J.M.W. Turner | The fickle majesty of light

“I imagine the mistery of God as a needle

(or as a small brush in my hands)” (Turner)

With sharpness that only a true master can reach, these lines written by Joseph Mallord William Turner (1771-1851), show a sensitivity close to supernatural and we can see it in the sample J.M.Turner: Acuarelas, Tate Collection, from MArch 27 in Centro Cultural La Moneda. For the first time in Chile, this exhibition travels alongside its curator David Blayney Brown, who will have a full agenda where he will give talks and lectures about his work and this exhibition that comprises 50 years of this unique artist.

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Sometimes it is incomprehensible to understand how someone could obtain that level of development, and I say it above any consideration or praise. When visiting Watercolors, one immediately feels subjugated by that sublime majesty that has given so much renown to the artist, as will be revealed by the words of his critic and contemporary John Ruskin: “The greatest of his era, the father of modern art ” Turner was also recognized as the forerunner of the Impressionists and Abstract Expressionism.

Regarding the sample, something important to highlight is the fact that for reasons of conservation and content the luminosity levels were slightly attenuated, giving the group the ideal aura to further enhance works where light is their guide, but also because delves better in the artist’s introverted temperament. Turner strengthened his personality through a tireless search, something that can be seen in sketches that were not intended to be exhibited and that the artist always assumed would be destroyed upon his departure and, nevertheless, gave rise to works full of originality and that denote a degree of experimentation and boldness difficult to imagine. In an era undermined by the excess of conventionalism, which Turner shied away from, it made watercolor a propitious resource for the gouache to dialogue with the tone of the paper it uses as a background (bodycolour), creating a technique that manifests itself in the artist and his admirers (1827) and Sir Thomas Lawrence’s funeral: sketch of memory (1830), which he then amplifies to later works where he also leaves untreated areas.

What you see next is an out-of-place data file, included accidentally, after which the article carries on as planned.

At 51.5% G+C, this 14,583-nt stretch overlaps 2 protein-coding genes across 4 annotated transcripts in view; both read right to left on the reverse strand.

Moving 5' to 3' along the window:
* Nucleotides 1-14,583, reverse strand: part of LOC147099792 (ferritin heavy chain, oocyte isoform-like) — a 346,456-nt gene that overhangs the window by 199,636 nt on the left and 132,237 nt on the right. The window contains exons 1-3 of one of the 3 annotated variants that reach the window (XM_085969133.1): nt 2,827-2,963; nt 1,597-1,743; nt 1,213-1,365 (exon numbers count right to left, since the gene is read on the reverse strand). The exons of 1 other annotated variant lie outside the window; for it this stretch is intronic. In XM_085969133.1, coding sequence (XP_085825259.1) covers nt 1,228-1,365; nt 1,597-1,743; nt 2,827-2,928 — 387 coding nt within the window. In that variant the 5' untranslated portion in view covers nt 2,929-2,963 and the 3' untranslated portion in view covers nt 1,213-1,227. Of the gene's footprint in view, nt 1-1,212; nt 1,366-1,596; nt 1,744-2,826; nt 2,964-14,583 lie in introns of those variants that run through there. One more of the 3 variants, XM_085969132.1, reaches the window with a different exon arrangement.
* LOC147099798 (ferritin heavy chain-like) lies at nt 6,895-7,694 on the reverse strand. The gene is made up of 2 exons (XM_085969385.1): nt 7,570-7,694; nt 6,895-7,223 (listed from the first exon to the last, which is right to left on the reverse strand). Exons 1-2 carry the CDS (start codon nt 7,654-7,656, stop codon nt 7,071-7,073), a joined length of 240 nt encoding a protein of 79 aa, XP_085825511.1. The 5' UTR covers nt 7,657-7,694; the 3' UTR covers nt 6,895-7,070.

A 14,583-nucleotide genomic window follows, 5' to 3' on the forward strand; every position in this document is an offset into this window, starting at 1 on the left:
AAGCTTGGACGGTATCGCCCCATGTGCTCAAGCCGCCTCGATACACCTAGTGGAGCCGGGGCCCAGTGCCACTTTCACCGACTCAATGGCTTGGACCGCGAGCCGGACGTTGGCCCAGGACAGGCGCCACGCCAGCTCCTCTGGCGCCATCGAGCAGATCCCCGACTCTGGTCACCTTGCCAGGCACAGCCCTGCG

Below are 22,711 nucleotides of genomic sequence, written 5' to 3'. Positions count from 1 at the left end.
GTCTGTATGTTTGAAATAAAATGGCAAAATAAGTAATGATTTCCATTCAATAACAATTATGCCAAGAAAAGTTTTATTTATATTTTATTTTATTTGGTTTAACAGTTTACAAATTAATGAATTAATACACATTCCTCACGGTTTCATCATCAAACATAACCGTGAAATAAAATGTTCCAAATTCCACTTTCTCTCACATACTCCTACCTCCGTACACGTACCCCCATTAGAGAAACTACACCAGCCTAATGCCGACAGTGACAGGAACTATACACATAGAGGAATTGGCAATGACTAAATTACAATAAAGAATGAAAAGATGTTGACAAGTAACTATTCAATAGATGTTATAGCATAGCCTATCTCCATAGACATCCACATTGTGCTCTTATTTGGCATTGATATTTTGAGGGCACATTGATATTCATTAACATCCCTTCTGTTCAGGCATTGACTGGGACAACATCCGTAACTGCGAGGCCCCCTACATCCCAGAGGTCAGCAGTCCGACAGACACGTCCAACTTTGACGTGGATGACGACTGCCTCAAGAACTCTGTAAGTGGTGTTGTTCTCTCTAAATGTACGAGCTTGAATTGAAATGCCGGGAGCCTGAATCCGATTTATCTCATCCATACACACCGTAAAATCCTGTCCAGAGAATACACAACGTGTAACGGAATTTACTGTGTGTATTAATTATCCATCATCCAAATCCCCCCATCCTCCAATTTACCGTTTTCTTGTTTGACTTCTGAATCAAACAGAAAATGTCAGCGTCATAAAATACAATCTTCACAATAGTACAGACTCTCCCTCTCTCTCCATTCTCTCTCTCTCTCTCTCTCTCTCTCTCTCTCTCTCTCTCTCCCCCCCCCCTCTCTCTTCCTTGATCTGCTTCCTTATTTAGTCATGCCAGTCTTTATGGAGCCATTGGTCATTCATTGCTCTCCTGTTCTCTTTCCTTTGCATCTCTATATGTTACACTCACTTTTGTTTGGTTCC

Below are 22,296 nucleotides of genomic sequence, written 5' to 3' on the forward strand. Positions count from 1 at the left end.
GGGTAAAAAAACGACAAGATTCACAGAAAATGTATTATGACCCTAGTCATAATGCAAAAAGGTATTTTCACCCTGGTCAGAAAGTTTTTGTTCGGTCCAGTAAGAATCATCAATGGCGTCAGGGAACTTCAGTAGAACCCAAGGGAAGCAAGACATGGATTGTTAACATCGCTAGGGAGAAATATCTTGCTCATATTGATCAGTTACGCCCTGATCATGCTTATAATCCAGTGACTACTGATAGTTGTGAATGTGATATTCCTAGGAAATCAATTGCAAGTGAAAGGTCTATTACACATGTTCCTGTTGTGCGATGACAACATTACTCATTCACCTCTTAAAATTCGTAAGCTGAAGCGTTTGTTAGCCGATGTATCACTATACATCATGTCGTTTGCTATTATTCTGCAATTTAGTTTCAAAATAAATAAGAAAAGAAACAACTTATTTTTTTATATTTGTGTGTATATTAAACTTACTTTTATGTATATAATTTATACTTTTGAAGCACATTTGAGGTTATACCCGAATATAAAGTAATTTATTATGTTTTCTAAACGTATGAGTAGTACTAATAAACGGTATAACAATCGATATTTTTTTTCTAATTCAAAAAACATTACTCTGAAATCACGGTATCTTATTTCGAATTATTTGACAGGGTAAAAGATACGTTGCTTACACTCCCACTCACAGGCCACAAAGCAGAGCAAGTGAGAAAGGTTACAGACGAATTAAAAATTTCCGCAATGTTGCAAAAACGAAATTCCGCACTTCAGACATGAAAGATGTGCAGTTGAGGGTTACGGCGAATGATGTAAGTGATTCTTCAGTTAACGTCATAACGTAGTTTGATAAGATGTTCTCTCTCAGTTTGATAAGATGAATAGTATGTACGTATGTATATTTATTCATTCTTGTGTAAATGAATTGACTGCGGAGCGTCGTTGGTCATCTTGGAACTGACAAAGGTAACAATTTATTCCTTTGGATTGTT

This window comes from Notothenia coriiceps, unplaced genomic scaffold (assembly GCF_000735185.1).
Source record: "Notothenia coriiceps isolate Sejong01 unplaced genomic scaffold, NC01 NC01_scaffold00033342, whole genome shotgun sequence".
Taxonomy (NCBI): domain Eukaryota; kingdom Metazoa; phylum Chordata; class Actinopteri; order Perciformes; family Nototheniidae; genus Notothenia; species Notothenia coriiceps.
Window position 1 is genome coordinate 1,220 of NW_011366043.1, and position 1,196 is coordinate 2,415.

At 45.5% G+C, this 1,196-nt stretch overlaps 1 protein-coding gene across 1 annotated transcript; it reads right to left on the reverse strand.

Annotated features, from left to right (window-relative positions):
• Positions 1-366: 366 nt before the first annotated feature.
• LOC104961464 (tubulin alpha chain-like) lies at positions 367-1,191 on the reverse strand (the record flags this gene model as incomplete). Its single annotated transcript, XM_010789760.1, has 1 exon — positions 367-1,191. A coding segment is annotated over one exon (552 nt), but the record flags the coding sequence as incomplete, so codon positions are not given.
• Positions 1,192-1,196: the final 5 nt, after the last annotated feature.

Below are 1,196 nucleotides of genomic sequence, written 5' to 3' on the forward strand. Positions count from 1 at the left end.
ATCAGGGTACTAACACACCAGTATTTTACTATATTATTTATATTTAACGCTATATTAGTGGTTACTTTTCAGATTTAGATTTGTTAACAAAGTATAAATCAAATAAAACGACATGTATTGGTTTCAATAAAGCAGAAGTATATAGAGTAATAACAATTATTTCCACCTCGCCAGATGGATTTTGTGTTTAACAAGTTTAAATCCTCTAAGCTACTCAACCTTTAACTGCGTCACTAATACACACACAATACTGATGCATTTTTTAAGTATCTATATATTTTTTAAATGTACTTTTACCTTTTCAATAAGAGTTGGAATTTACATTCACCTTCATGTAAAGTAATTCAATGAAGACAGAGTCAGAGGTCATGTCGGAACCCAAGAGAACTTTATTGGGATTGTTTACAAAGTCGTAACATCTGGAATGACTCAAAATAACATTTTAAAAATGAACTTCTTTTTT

Surprising derivations can be recognized in several of the 85 works exhibited here, even in those unfinished that served as a point, to bring to the oil resources of the watercolor, where its technical rigor is manifested in such prosaic details as ripping with the nail layers of paint so that the white of the paper emerges as a revelation, which is complemented by the fact of blurring the mist, creating a dreamlike atmosphere that oscillates magically from darkness to light, as the clouds that crowd like a crowd prove it in Moonlinght over the sea, with distant cliffs (1796-1797) and in ship or ships over the Tamar river: twilight (1811-1814).

Little by little he insinuates the fickleness of a threatening sky looming over him, and that from 1790 is the hallmark of someone who started in architecture, as seen in the Cathedral of Burham, the interior with sight to the east along the south aisle (1797-1798) and in Diagram 65 of master class, inside a prison (1810), but then seduced by the overflowing force of nature, as seen in the obsessive studies of color such as Richmond, Yorshire (1797-1798) and Norham Castle (1798) in which are recognized glimpses of a synthesis of language that untimely takes shape in A shipwreck probably related to The Lighthouse “Longships, Land’s End (1834) , Harlech Castle (1834-1835) and Bamburgh Castle, Northumberland (1837), initiating a journey to transparency with which it connects in addition to its interior, with a neatly treated exterior in Venice seen through the Laguna in the twilight (1840), Lake Lucerne with the Rigi (1841-1842) and in Ocean and sky (1845) three examples where the abstraction on taking possession, is closer and closer to the essence, which made it affirm: “The weight of light on objects contains the world. It is a powerful lighthouse far from all the coasts we reach “.

Although the enveloping and ethereal character is not conceived without his academic training at the Royal Academy, where he perfected his architecture studies and his interest in a landscape that he complemented with meticulous “beginnings of color” related to watercolor and from where he assured: “No to have an established process, but to handle the colors until having expressed the ideas of his mind “, deliberations that often ended up in bases of watered down applied at great speed, those that gave him a freshness that he later reflected in his canvases. Now if we add to that the detailed drawings of his expeditions and trips that took him to travel much of Europe, in a journey that made him move from the architectural to the epic, from the pastoral to the historical and the romantic to the naturalistic and picturesque, but above all to have the clarity to distinguish eloquence from nature; the one that is perceived from his earliest work to the latest one, where, seeing the constant struggle of the elements, he strives for the dissolution of the physical plane, giving way to an idealization of the environment, which allowed him to move forward almost two centuries and become in the most influential English artist of his time. Proof of this is that the most important prize of contemporary art awarded by the United Kingdom, bears his name.



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